Job went through his trials without knowing the why behind them. He did not know they were a test allowed by God. His three friends were wrong in assuming that Job was involved in unrepentant sin and that was the reason for the trials. We know that was not the case because of the testimony of Job given by God Himself in the early chapters of the book. Job's words of grief, confusion, and perhaps anger were spoken without knowledge:
Job 42:3 Who is he that hideth counsel without knowledge? therefore have I uttered that I understood not; things too wonderful for me, which I knew not.
Job assumed God was against him and wanted to cause him affliction and questioned God's goodness or fairness toward him as a result. Yet, we see both Job and his friends were wrong - and this book gives us many answers that they did not have during the trial itself. Yes, Job had great faith in the Lord - but it needed to be tempered, and he needed to keep trusting even in the dark, which at times in his trials he failed to do. We need not be harsh or condemning of Job for this as far as I know of Scripture and life experiences, next to the Lord Jesus Christ Himself, I don't think anyone else will ever go through as great a trial as Job did. Maybe I am wrong, but I think God gave us a worst case scenario and showed us He was still in control and we can still trust Him regardless of whatever we may go through.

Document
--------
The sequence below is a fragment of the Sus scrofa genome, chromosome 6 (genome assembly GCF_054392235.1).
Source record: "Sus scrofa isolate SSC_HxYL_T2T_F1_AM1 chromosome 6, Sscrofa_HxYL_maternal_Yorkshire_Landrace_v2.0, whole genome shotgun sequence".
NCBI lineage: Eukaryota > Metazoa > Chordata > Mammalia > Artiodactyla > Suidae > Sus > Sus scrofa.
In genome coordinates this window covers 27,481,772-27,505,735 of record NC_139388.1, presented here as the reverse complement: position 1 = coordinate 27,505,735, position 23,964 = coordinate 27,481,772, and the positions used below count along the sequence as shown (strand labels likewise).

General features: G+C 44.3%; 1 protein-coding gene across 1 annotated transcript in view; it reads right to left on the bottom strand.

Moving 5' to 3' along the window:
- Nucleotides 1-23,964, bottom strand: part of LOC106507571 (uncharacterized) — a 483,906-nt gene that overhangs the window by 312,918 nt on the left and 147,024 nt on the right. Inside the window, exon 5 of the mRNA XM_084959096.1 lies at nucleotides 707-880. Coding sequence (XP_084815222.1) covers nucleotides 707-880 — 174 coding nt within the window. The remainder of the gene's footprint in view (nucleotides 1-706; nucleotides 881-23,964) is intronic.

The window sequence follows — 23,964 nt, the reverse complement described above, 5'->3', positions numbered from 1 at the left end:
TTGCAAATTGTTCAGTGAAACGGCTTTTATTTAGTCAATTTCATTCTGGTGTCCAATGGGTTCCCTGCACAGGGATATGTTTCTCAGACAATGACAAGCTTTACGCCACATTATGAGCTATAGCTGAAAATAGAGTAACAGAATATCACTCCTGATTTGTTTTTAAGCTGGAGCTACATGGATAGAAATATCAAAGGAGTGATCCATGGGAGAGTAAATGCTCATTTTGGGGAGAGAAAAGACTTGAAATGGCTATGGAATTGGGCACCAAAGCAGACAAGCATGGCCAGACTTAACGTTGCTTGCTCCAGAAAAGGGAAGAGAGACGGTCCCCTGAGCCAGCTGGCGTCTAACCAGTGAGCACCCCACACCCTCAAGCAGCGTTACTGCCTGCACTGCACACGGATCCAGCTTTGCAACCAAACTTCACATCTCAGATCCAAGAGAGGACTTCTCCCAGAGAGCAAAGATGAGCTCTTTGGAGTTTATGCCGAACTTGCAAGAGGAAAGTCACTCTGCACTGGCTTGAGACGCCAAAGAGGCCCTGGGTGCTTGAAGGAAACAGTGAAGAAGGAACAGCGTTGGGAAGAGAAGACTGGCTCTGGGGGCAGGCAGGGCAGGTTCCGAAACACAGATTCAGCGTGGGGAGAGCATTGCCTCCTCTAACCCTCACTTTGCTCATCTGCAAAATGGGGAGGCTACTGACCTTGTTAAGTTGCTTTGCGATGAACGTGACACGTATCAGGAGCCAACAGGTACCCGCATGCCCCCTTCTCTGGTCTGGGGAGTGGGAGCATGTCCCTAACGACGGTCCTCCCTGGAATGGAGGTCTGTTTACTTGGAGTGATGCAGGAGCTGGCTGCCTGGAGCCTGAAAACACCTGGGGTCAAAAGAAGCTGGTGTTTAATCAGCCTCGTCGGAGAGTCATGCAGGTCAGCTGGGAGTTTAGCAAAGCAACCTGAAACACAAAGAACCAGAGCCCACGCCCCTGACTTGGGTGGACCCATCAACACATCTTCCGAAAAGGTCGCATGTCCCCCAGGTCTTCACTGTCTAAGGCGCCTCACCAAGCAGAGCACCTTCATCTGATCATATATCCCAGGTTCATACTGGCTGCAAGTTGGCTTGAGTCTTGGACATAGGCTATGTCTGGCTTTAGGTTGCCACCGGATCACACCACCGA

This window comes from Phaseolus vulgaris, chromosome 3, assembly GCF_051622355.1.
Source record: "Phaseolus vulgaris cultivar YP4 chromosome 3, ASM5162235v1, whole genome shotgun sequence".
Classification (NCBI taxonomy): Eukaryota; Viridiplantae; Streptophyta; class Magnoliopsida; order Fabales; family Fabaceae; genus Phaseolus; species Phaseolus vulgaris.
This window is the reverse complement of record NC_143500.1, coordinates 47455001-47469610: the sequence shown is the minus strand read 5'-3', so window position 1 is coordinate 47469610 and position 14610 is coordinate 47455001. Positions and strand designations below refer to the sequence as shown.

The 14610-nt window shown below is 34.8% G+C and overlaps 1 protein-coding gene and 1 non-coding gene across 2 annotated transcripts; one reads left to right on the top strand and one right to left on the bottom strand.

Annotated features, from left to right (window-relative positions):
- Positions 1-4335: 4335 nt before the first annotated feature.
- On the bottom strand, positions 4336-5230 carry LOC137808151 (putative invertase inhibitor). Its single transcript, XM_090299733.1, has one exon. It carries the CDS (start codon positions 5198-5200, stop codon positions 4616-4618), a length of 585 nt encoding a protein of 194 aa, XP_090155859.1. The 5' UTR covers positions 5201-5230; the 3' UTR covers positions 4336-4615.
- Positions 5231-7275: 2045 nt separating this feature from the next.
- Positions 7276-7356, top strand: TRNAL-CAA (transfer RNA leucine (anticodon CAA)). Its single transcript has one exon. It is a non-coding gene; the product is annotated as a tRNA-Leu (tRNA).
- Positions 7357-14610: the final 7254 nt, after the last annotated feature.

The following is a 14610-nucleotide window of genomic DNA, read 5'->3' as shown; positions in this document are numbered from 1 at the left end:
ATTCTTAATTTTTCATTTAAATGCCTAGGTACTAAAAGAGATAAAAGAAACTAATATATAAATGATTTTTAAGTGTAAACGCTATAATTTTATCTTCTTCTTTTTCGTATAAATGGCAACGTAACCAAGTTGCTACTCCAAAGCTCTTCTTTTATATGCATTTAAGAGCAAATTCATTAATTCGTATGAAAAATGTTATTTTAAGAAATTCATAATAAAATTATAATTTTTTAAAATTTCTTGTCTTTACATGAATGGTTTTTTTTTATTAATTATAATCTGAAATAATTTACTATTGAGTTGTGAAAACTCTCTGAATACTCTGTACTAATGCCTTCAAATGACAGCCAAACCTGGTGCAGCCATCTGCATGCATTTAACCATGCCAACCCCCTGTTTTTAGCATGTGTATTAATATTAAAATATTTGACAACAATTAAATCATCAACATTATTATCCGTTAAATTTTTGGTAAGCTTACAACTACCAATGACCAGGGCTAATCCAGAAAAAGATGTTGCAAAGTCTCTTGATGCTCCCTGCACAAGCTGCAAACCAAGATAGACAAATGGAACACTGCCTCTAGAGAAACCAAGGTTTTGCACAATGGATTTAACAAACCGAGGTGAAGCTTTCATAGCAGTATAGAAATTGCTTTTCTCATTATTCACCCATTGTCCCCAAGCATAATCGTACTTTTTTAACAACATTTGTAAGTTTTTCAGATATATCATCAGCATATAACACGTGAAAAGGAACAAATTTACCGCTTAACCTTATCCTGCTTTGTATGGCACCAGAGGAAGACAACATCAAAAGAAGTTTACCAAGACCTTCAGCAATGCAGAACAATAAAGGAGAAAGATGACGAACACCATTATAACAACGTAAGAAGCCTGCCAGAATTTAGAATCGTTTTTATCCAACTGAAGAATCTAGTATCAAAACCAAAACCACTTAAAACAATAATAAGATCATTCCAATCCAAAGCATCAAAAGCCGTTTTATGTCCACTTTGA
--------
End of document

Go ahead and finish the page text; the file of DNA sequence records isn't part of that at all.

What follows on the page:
Eliphaz, the first of Job's friend to speak, made these comments:
Job 4:2-6 If we assay to commune with thee, wilt thou be grieved? but who can withhold himself from speaking? Behold, thou hast instructed many, and thou hast strengthened the weak hands. Thy words have upholden him that was falling, and thou hast strengthened the feeble knees. But now it is come upon thee, and thou faintest; it toucheth thee, and thou art troubled. Is not this thy fear, thy confidence, thy hope, and the uprightness of thy ways?